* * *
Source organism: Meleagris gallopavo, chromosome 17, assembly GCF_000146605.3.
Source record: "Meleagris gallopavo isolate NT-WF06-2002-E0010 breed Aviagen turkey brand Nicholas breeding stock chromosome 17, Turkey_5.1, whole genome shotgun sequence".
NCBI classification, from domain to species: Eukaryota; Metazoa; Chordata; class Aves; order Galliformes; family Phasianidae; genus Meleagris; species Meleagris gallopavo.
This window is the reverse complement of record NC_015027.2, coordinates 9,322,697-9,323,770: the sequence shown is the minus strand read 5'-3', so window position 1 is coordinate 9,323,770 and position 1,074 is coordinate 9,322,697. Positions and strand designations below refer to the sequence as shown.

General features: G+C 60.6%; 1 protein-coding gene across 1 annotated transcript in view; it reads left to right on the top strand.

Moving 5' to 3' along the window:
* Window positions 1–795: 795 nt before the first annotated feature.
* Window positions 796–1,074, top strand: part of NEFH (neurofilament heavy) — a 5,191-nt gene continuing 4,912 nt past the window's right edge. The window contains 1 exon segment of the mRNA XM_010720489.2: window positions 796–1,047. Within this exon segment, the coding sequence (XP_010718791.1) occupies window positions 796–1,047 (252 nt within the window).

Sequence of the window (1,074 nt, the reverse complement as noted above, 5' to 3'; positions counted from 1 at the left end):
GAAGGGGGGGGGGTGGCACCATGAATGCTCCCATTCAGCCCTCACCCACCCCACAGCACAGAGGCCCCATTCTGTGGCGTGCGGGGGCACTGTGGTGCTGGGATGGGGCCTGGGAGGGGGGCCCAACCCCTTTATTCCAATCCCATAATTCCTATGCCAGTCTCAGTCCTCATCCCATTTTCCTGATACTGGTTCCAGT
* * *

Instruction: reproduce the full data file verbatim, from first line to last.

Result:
Source organism: Meleagris gallopavo, chromosome 17, assembly GCF_000146605.3.
Source record: "Meleagris gallopavo isolate NT-WF06-2002-E0010 breed Aviagen turkey brand Nicholas breeding stock chromosome 17, Turkey_5.1, whole genome shotgun sequence".
NCBI classification, from domain to species: Eukaryota; Metazoa; Chordata; class Aves; order Galliformes; family Phasianidae; genus Meleagris; species Meleagris gallopavo.
This window is the reverse complement of record NC_015027.2, coordinates 9,322,697-9,323,770: the sequence shown is the minus strand read 5'-3', so window position 1 is coordinate 9,323,770 and position 1,074 is coordinate 9,322,697. Positions and strand designations below refer to the sequence as shown.

General features: G+C 60.6%; 1 protein-coding gene across 1 annotated transcript in view; it reads left to right on the top strand.

Moving 5' to 3' along the window:
* Window positions 1–795: 795 nt before the first annotated feature.
* Window positions 796–1,074, top strand: part of NEFH (neurofilament heavy) — a 5,191-nt gene continuing 4,912 nt past the window's right edge. The window contains 1 exon segment of the mRNA XM_010720489.2: window positions 796–1,047. Within this exon segment, the coding sequence (XP_010718791.1) occupies window positions 796–1,047 (252 nt within the window).

Sequence of the window (1,074 nt, the reverse complement as noted above, 5' to 3'; positions counted from 1 at the left end):
GAAGGGGGGGGGGTGGCACCATGAATGCTCCCATTCAGCCCTCACCCACCCCACAGCACAGAGGCCCCATTCTGTGGCGTGCGGGGGCACTGTGGTGCTGGGATGGGGCCTGGGAGGGGGGCCCAACCCCTTTATTCCAATCCCATAATTCCTATGCCAGTCTCAGTCCTCATCCCATTTTCCTGATACTGGTTCCAGT